D’Angelo, Brown Sugar

Picture this: you’re facing your final moments like Michael Clarke Duncan’s character in Green Mile and are asked what you would like to eat for your final meal, and what album you would like to listen to while eating it. Would you have an answer? (a little bleak? yes, maybe, but bare with me, it’ll make sense soon)

I know it’s an extremely difficult question. There have been so many incredible albums recorded over the years since the dawn of musical time: Sgt. Pepper’s, Dark Side of the Moon, Pet Sounds, 2001 the list goes on and on. The very act of being asked to choose a final one should be considered an act of terror (it’s like being asked which family member you would save from a sinking ship… just criminal!). That being said, I must admit, I would have an answer: D’Angelo’s sweet sweet Brown Sugar.

I know what you are thinking, and yes, it’s that fucking good.

Brown Sugar released in 1995 as D’Angelo’s debut album (thanks EMI!) , and is recognised by many as having birthed the neo soul movement, to which he was later joined by the Erykah Badus, Lauryn Hills and Anderson Paaks of the world. It is also recognised as having caused a sharp rise in condom sales and pregnancies. Well, the second part is probably not true, but hey! it might be. I mean, if ever there was such a thing as ‘baby making music’, surely this is it.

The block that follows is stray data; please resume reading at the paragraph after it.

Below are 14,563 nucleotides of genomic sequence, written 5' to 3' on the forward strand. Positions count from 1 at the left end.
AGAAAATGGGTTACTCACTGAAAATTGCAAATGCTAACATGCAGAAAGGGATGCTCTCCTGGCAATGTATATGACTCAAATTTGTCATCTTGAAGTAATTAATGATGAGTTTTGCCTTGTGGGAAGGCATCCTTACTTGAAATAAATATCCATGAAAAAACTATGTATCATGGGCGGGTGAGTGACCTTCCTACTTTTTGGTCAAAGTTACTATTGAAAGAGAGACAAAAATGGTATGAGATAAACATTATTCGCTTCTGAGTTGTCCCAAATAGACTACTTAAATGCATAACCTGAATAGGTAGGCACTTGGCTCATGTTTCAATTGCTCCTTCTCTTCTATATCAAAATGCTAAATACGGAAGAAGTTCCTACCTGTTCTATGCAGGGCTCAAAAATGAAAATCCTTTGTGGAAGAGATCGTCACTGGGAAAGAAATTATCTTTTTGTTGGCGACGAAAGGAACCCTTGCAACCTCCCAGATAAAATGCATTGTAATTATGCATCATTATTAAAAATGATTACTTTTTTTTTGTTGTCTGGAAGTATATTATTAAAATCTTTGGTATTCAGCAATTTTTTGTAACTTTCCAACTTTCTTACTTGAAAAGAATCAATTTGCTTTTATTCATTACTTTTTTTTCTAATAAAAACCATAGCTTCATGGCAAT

The album featured 4 singles (which I won’t point you to because you should listen to the whole damn album). It went platinum in months, but what’s more impressive is taking a peek at the album credits and seeing that D’Angelo is responsible for most of the instrumentation, production, songwriting and vocals. In Prince-esque fashion D’Angelo (almost single handedly) puts neo soul on the map with a delicious combination of funk, soul, R&B and hip hop. A true jack-of-all-trades, and a master of them all (at the tender age of 21 no less).

D’Angelo marries the new and old schools by combining deep instrumentation (including a hammond organ) and modern hip hop production techniques to create a unique sound that could even get Clint Eastwood on the dance floor boogieing. Each track has more layers than your nona’s lasagna and, not to mention, the man actually has the voice of an angel.

Needless to say (if not obvious from this obnoxiously self-indulgent review) this album holds a very special place in my heart and despite being over 20 years old, is still never found too far down on the podium that is my recently played on Spotify. But in all seriousness, if I may humbly recommend, do yourself a favour: get a hold of a little devil’s lettuce (puff away) and pop this bad boy on, nice and loud. Better yet, get that special somebody over and do it with them. Be warned that clothing may (and likely will) fly off – this one could make even Barry White blush!


El Mascarado